If you missed Cisco Live London, you’re in luck! Cisco Distinguished Engineer Joe Clarke talks about his Cisco onePK presentation and attendee lab sessions.
I had the pleasure of attending CiscoLive! London in January where I presented on and talked to attendees about Cisco’s Open Network Environment (ONE). Specifically, I focused on the Open Network Environment Platform Kit or onePK. OnePK is a device-level application programmer’s interface (API) for Cisco routers and switches. Together with a few other colleagues, we provided a lab for attendees to get their hands dirty with onePK, and I pulled booth duty in the World of Solutions to show off some of onePK’s power. Needless to say there was a lot of buzz and excitement around what Cisco is doing with network programmability.
Our lab session wasn’t new this year. We have given it before, but focusing only on embedded automation capabilities like Tcl programming and the Embedded Event Manager (EEM). This year, we spiced things up by adding onePK. The attendees were very excited about doing the new exercises and stimulating their creativity with what onePK could do. At the same time, another group of colleagues were giving their own ONE-centric lab, and I heard the same story from them: customers and partners are excited about ONE.
In the World of Solutions, I showed off some of the great demos the Technical Marketing Engineers have put together for onePK. I demonstrated how with onePK, one can change the routing algorithm from simply looking at path metrics to being able to look at other business elements like link dollar cost (see Figure 1). I demonstrated apps that can transparently encrypt traffic across insecure links without the client and server realizing. And I demonstrated our capability to dynamically shape traffic on the fly based on user service level using a representational state transfer (REST) API (see Figure 2). Attendees’ eyes lit up to see how they could gain more control over their network operations and apply their business logic in the network.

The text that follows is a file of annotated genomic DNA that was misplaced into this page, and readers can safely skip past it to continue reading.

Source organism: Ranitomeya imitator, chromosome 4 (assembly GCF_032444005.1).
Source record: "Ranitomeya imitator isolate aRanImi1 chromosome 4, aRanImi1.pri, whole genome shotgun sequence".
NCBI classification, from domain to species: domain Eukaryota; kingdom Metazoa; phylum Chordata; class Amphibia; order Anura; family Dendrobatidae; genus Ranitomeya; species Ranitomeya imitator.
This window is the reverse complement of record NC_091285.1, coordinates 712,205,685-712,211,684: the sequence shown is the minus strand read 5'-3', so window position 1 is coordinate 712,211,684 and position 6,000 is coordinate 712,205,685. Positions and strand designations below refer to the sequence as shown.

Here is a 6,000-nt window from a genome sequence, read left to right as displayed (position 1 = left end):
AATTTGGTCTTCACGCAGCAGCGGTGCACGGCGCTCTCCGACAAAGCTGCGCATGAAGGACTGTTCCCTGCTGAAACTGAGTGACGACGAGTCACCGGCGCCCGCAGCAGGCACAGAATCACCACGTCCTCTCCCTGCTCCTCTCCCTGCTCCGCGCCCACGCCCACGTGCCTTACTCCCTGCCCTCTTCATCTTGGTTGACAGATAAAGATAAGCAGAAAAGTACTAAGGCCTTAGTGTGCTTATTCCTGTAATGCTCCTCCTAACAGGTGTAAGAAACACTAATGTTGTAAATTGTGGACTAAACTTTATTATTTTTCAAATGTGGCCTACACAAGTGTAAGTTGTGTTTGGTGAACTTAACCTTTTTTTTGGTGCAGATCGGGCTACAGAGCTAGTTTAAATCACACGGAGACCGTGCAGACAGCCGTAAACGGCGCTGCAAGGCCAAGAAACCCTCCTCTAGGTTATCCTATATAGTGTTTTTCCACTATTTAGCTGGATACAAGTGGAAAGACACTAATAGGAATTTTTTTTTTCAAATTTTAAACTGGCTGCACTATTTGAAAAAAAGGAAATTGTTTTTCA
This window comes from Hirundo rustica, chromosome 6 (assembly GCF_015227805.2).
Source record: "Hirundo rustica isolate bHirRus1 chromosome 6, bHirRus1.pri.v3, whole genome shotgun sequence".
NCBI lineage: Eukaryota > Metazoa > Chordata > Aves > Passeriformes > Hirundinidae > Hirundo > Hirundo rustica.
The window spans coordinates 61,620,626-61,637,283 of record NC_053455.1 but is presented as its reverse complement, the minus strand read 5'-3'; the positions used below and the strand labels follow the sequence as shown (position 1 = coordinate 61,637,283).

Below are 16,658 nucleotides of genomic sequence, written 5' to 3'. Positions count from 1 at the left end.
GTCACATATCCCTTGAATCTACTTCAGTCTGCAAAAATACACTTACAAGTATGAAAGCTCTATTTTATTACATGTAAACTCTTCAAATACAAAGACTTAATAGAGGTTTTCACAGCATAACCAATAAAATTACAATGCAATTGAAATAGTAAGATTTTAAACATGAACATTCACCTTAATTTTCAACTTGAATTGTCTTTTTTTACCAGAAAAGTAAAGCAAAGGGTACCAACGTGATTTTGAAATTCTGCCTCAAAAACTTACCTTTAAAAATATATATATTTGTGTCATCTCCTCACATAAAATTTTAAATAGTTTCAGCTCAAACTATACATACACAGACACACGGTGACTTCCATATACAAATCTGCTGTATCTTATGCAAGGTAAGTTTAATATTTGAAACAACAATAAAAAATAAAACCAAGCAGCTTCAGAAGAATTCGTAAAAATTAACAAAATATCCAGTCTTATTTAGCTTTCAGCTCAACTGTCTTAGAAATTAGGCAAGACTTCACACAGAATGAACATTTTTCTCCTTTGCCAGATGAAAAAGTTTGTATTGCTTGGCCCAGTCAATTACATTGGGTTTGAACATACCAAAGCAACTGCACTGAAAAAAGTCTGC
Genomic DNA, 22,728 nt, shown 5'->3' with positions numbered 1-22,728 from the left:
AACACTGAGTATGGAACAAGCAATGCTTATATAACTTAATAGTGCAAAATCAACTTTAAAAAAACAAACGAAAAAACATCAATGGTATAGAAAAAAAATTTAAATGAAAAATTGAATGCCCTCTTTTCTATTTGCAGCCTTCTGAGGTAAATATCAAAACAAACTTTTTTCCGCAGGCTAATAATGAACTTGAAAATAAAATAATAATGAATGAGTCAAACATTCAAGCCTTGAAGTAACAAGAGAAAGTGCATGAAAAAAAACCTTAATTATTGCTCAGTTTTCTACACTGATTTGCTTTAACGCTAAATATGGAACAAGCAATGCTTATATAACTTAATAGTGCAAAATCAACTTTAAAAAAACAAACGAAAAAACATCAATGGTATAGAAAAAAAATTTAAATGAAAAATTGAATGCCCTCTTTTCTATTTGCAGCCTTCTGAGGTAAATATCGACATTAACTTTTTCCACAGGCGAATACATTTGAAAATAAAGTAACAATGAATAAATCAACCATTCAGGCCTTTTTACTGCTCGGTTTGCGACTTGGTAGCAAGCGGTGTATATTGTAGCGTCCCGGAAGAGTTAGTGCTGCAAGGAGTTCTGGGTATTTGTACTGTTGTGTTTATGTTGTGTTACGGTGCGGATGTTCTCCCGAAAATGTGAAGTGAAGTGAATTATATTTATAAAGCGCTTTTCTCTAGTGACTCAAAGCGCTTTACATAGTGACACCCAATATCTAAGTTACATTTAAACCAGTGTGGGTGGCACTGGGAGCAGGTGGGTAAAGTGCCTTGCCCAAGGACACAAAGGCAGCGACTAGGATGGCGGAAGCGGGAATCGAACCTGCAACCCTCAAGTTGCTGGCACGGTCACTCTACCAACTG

Figure One (click to enlarge)
Figure Two (click to enlarge)
There were some other questions, too; one in particular we heard a lot. People want to know what the difference is between our onePK and other network programmability or Software Defined Networking (SDN) technologies like OpenFlow.
OpenFlow, and traditional SDN provide a way to separate the control plane from one or more data planes. This allows you, amongst other things, to have one centralized controller that can communicate with a number of distributed data plane switches. OpenFlow focuses primarily on programming those data plane devices with the necessary forwarding information to move traffic from one interface to another. Cisco’s Open Network Environment includes OpenFlow and OpenFlow controller and agents, but also provides our devices with a rich API in onePK. Unlike OpenFlow, onePK allows a developer access to the device’s control and management planes in addition to the data plane. This means a programmer can leverage the myriad of features in Cisco’s operating systems, such as topology information, policy and access control, dynamic events, and management statistics all with a common API. By common, I mean that the same API functions and methods work across Cisco IOS, IOS-XR, IOS-XE, and NX-OS. Using onePK, customers and partners can start to apply their business intelligence into the network dynamically, thus making the network more scalable and more attuned to an individual organization’s needs.
Currently, onePK is in early field trial, but we will soon be moving to a controlled availability release. Check out our
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